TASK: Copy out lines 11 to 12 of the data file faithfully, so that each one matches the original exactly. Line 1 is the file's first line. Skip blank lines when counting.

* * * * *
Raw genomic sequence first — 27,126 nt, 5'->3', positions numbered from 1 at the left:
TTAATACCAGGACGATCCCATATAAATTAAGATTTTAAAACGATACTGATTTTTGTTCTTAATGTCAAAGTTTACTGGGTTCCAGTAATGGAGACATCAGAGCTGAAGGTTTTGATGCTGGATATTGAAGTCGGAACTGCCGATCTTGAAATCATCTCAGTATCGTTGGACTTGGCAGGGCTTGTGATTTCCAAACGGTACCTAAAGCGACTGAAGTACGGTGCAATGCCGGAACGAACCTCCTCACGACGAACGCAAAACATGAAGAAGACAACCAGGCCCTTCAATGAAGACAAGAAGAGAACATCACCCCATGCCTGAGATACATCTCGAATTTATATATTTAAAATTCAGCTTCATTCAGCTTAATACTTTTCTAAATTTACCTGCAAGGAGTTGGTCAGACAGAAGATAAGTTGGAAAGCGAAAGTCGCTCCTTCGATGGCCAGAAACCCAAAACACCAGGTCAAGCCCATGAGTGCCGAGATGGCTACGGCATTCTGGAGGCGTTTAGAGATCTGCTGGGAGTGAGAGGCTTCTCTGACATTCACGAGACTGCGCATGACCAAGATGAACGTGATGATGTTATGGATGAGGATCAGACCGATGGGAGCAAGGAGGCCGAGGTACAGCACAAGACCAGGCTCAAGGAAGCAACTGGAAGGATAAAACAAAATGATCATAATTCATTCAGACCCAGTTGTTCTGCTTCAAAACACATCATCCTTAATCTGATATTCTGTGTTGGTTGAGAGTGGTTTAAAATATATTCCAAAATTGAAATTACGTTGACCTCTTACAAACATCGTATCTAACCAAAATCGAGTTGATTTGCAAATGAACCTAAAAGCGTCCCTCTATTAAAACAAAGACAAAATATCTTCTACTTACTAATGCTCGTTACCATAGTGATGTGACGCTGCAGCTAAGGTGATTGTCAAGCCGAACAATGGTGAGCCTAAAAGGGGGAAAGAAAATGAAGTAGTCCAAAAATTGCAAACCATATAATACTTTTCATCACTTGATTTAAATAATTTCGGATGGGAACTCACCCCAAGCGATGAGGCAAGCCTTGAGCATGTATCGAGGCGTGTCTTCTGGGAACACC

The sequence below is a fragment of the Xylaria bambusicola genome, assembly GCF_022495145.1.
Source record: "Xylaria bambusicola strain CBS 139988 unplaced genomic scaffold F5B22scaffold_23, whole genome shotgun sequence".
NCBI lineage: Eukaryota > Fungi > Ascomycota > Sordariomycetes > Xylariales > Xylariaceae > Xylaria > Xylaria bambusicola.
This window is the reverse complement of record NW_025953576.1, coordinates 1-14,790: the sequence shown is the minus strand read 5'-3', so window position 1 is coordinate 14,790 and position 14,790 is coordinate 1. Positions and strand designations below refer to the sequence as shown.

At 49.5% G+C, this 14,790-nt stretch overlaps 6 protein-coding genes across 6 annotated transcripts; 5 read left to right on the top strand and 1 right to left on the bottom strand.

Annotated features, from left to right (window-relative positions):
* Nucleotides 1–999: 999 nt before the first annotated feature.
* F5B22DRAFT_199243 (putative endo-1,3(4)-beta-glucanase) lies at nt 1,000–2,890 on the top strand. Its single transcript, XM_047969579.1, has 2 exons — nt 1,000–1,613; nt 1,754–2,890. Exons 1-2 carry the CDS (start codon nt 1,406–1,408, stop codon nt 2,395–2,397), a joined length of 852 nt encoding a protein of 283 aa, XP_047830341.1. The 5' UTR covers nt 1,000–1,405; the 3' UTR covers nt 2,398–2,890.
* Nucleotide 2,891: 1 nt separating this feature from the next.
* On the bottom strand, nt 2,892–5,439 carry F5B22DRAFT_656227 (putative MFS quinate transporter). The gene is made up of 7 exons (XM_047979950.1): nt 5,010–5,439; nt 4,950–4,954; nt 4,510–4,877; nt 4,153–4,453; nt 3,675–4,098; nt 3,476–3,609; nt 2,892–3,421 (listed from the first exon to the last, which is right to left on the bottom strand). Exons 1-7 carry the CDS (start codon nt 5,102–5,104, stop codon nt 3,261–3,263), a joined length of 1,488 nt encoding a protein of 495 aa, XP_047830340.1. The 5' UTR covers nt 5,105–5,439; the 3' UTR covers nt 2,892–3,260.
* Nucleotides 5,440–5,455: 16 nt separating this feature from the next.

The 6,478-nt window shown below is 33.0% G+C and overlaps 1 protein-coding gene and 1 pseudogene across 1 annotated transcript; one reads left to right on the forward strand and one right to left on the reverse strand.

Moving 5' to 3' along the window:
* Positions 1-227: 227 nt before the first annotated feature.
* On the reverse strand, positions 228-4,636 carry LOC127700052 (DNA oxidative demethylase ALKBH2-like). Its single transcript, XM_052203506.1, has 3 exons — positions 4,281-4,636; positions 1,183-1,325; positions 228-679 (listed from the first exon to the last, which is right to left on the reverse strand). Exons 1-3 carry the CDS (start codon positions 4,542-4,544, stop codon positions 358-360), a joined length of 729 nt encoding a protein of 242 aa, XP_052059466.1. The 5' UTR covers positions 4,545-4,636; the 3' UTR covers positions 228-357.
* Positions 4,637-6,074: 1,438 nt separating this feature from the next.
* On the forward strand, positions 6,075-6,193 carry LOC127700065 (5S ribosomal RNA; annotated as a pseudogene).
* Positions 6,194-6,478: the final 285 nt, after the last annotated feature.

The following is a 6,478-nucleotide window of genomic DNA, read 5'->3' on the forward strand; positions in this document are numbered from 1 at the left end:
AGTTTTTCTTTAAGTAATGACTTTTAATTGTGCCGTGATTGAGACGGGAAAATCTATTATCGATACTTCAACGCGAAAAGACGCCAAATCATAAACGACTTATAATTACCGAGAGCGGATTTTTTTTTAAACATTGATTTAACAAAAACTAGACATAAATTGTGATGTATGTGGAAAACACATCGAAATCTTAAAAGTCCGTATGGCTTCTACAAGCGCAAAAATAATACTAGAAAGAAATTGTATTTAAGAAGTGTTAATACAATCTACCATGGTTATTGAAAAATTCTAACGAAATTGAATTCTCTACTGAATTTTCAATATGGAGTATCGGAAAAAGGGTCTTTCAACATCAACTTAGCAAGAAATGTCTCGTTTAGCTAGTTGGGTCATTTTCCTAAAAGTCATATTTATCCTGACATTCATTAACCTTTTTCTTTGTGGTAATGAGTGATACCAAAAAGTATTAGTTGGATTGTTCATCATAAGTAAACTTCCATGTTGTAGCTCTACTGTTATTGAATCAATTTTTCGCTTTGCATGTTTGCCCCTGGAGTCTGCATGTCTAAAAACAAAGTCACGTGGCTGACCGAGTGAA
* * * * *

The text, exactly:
* Nucleotide 2,891: 1 nt separating this feature from the next.
* On the bottom strand, nt 2,892–5,439 carry F5B22DRAFT_656227 (putative MFS quinate transporter). The gene is made up of 7 exons (XM_047979950.1): nt 5,010–5,439; nt 4,950–4,954; nt 4,510–4,877; nt 4,153–4,453; nt 3,675–4,098; nt 3,476–3,609; nt 2,892–3,421 (listed from the first exon to the last, which is right to left on the bottom strand). Exons 1-7 carry the CDS (start codon nt 5,102–5,104, stop codon nt 3,261–3,263), a joined length of 1,488 nt encoding a protein of 495 aa, XP_047830340.1. The 5' UTR covers nt 5,105–5,439; the 3' UTR covers nt 2,892–3,260.